|Dr. Mirakle …
|Pierre Dupin …
Proof That It’s Pre-Code
- There’s a carnival at the beginning where we learn the dancing girls like you as much as you’re willing to pay.
- “Profession?” “Yes.”
- … prostitute murder.
- … bestiality.
- … prostitute crucifixion with the plan to impregnate her with a gorilla child.
- Jesus, what else do you want?
Murders in the Rue Morgue: Going Ape
“Rotten blood! You… Your blood is rotten, black as your sins! You cheated me! Your beauty was a lie!”
It’s Paris in the 1800s. Science has arrived, but it’s still pretty goofy. Meanwhile, women keep being found dead in the Sienne.
Based on, though not much resembling, the famous Poe short story, Murders in the Rue Morgue involves mad genetic experiments, an ape that thinks its a man, and a man who behaves like a monster.
That’s Dr. Mirakle, a sideshow proprietor whose grand exhibit is his good pal, Erik. Erik– also known as “The Apeman, the Beast with the Human Soul!”– is a gorilla who talks to Mirakle, and Mirakle talks right back. As Erik explains to the good doctor, “I’m in the prime of my strength! … and I’m lonely.” The carnival audience, who’d expected something a little more fantastical than a man translating a monkey, is less than moved.
Erik takes a shine to a girl named Camille, who has a big bonnet that’s ripe for pinching. Her boyfriend, Pierre, is about as impressed as she is, which is even less so once Mirakle starts waxing about Erik’s startlingly coarse language that’s coming out in high pitched screeches. However, Camille’s mother is so excited that Mirakle may come from a background of means rather than the poor Pierre, she eagerly pushes her daughter towards the madman.
It’s a bit unnerving, and things are only going to get weirder. Pierre is a medical student who’s obsessed with studying the prostitutes who keep winding up in the river. These, of course, come from Mirakle and Erik, too, as the doctor is obsessed with ending Erik’s loneliness by combining his blood with that of a woman. This blood mixing is step one, naturally: we aren’t explicitly told step two, but the longing in Erik’s eyes certainly tells the rest of the story.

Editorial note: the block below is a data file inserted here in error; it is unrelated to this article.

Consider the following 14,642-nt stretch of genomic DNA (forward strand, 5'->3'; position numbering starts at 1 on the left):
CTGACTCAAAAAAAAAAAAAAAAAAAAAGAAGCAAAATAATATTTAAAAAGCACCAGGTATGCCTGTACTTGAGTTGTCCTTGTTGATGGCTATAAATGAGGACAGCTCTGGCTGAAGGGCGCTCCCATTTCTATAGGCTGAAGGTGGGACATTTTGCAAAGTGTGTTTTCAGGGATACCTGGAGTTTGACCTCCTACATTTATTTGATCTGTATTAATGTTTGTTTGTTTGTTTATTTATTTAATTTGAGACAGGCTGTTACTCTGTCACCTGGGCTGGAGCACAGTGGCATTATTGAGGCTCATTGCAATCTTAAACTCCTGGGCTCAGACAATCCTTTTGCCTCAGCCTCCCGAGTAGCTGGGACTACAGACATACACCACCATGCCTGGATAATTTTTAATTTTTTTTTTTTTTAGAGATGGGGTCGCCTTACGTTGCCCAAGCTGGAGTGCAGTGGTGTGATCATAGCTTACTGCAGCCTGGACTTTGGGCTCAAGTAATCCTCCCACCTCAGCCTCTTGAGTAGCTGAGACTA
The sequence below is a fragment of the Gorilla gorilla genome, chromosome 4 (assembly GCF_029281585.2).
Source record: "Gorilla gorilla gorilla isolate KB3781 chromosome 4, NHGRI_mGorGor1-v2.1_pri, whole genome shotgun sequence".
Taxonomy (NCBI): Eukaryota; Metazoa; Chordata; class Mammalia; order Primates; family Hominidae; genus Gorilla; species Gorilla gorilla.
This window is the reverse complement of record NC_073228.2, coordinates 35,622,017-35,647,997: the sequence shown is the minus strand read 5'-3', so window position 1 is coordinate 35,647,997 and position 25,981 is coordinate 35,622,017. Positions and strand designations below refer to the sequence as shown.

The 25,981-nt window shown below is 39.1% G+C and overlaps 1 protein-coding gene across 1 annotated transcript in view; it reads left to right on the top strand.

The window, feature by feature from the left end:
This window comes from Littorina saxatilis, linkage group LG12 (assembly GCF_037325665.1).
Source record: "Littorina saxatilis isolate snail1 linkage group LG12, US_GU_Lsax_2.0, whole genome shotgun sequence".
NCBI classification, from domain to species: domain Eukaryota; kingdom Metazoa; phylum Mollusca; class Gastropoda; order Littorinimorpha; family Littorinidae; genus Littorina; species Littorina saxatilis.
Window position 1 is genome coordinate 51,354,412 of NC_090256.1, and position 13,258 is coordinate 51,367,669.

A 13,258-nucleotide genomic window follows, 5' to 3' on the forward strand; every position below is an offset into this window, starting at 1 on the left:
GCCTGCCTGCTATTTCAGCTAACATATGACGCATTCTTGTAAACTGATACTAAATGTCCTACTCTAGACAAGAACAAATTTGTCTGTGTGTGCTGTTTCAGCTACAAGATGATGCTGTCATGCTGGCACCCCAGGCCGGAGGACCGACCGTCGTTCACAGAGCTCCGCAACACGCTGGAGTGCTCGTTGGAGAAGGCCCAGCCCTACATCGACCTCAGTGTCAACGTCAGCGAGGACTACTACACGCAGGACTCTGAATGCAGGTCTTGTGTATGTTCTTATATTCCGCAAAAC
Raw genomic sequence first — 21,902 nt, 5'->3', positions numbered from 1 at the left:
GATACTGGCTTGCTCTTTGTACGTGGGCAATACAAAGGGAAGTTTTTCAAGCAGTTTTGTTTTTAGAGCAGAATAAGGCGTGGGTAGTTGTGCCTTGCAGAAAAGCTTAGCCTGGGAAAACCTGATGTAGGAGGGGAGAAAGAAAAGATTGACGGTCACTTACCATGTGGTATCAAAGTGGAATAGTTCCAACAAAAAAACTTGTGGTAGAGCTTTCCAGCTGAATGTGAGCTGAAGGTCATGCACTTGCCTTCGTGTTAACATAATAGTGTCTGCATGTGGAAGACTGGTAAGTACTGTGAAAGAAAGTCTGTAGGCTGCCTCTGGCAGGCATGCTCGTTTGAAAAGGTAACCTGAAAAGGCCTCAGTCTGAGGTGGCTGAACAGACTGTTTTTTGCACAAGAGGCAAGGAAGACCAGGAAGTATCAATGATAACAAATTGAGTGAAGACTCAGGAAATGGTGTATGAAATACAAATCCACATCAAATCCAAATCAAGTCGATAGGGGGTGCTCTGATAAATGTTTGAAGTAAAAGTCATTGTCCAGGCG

Pierre figures this out and is none too pleased, and so he begins following Mirakle around. This results in a rather unfortunate series of events involving kidnapping, murder, and a chase among the Parisian rooftops. The gorilla’s libido is not easily satiated and what he wants to do to Camille… well, it ain’t pretty.
Between White Zombie, this, and Dracula, I think the main difference between all of the Lugosi characters is the angle of their eyebrows. There are personality differences, too, but in all we have Lugosi as the amoral creature preying upon the supernatural to subversively rob the souls of those he deems unworthy.
Here (and often) it’s women, those unmistakeable objects of purity that he seeks to defile. His Mirakle here isn’t just violating conventional morality, but the bounds of sanctified religion as well. Early in the film, he mocks the crowd for accusing him of hearsay. “Do they still burn men for hearsay?” he cackles. Later, Camille’s prayers to the crucifix gleefully foreshadow her own fate, not just as one of Mirakle’s strung up victims but as a good person who becomes helpless in the face of pure primordial evil.
Murders is Lugosi’s follow-up to Dracula and seems to be reviled by Universal horror aficionados. Part of the film’s problems come from its portrayal of Erik, who alternates between a man in a goofy ape suit and close up footage of a real ape– it probably would’ve been stronger if they’d stuck with one or the other. There are also some long digressions of comic relief from Dupin and his roommate and a long focus on the romantic subplot which seem much closer to the Warner Brothers attempts at horror rather than the usually more focused Universal works.